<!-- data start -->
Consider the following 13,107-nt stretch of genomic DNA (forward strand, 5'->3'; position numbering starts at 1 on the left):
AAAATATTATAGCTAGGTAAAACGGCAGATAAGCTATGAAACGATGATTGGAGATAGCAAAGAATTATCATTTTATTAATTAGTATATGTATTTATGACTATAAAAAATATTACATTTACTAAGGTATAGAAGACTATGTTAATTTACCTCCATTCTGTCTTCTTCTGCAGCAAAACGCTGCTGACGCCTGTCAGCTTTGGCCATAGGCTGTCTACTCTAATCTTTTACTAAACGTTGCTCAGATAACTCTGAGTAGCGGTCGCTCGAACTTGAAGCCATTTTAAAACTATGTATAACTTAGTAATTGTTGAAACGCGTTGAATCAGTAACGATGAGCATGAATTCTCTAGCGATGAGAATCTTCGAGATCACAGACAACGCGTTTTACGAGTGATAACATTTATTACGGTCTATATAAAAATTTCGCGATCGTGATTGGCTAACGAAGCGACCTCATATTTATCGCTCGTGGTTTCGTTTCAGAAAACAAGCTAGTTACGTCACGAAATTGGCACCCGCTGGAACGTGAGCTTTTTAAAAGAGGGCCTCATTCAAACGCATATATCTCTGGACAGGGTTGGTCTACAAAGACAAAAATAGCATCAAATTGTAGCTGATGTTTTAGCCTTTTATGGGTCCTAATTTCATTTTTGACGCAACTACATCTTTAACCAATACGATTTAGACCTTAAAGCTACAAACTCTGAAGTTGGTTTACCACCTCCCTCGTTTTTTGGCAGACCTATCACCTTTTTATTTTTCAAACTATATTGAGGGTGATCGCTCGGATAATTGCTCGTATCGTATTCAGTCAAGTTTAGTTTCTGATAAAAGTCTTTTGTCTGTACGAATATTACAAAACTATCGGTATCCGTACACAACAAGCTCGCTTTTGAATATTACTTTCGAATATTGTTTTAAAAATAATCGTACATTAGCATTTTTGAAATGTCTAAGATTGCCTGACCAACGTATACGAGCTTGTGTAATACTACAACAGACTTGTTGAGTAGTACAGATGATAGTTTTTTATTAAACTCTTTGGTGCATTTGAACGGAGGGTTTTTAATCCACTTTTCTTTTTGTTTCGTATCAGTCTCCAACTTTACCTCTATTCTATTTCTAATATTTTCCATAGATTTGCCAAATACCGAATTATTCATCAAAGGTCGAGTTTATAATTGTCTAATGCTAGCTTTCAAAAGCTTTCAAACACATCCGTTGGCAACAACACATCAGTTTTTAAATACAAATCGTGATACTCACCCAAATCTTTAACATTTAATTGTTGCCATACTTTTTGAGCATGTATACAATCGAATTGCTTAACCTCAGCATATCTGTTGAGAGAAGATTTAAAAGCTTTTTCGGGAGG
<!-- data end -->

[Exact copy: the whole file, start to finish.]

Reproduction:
Consider the following 13,107-nt stretch of genomic DNA (forward strand, 5'->3'; position numbering starts at 1 on the left):
AAAATATTATAGCTAGGTAAAACGGCAGATAAGCTATGAAACGATGATTGGAGATAGCAAAGAATTATCATTTTATTAATTAGTATATGTATTTATGACTATAAAAAATATTACATTTACTAAGGTATAGAAGACTATGTTAATTTACCTCCATTCTGTCTTCTTCTGCAGCAAAACGCTGCTGACGCCTGTCAGCTTTGGCCATAGGCTGTCTACTCTAATCTTTTACTAAACGTTGCTCAGATAACTCTGAGTAGCGGTCGCTCGAACTTGAAGCCATTTTAAAACTATGTATAACTTAGTAATTGTTGAAACGCGTTGAATCAGTAACGATGAGCATGAATTCTCTAGCGATGAGAATCTTCGAGATCACAGACAACGCGTTTTACGAGTGATAACATTTATTACGGTCTATATAAAAATTTCGCGATCGTGATTGGCTAACGAAGCGACCTCATATTTATCGCTCGTGGTTTCGTTTCAGAAAACAAGCTAGTTACGTCACGAAATTGGCACCCGCTGGAACGTGAGCTTTTTAAAAGAGGGCCTCATTCAAACGCATATATCTCTGGACAGGGTTGGTCTACAAAGACAAAAATAGCATCAAATTGTAGCTGATGTTTTAGCCTTTTATGGGTCCTAATTTCATTTTTGACGCAACTACATCTTTAACCAATACGATTTAGACCTTAAAGCTACAAACTCTGAAGTTGGTTTACCACCTCCCTCGTTTTTTGGCAGACCTATCACCTTTTTATTTTTCAAACTATATTGAGGGTGATCGCTCGGATAATTGCTCGTATCGTATTCAGTCAAGTTTAGTTTCTGATAAAAGTCTTTTGTCTGTACGAATATTACAAAACTATCGGTATCCGTACACAACAAGCTCGCTTTTGAATATTACTTTCGAATATTGTTTTAAAAATAATCGTACATTAGCATTTTTGAAATGTCTAAGATTGCCTGACCAACGTATACGAGCTTGTGTAATACTACAACAGACTTGTTGAGTAGTACAGATGATAGTTTTTTATTAAACTCTTTGGTGCATTTGAACGGAGGGTTTTTAATCCACTTTTCTTTTTGTTTCGTATCAGTCTCCAACTTTACCTCTATTCTATTTCTAATATTTTCCATAGATTTGCCAAATACCGAATTATTCATCAAAGGTCGAGTTTATAATTGTCTAATGCTAGCTTTCAAAAGCTTTCAAACACATCCGTTGGCAACAACACATCAGTTTTTAAATACAAATCGTGATACTCACCCAAATCTTTAACATTTAATTGTTGCCATACTTTTTGAGCATGTATACAATCGAATTGCTTAACCTCAGCATATCTGTTGAGAGAAGATTTAAAAGCTTTTTCGGGAGG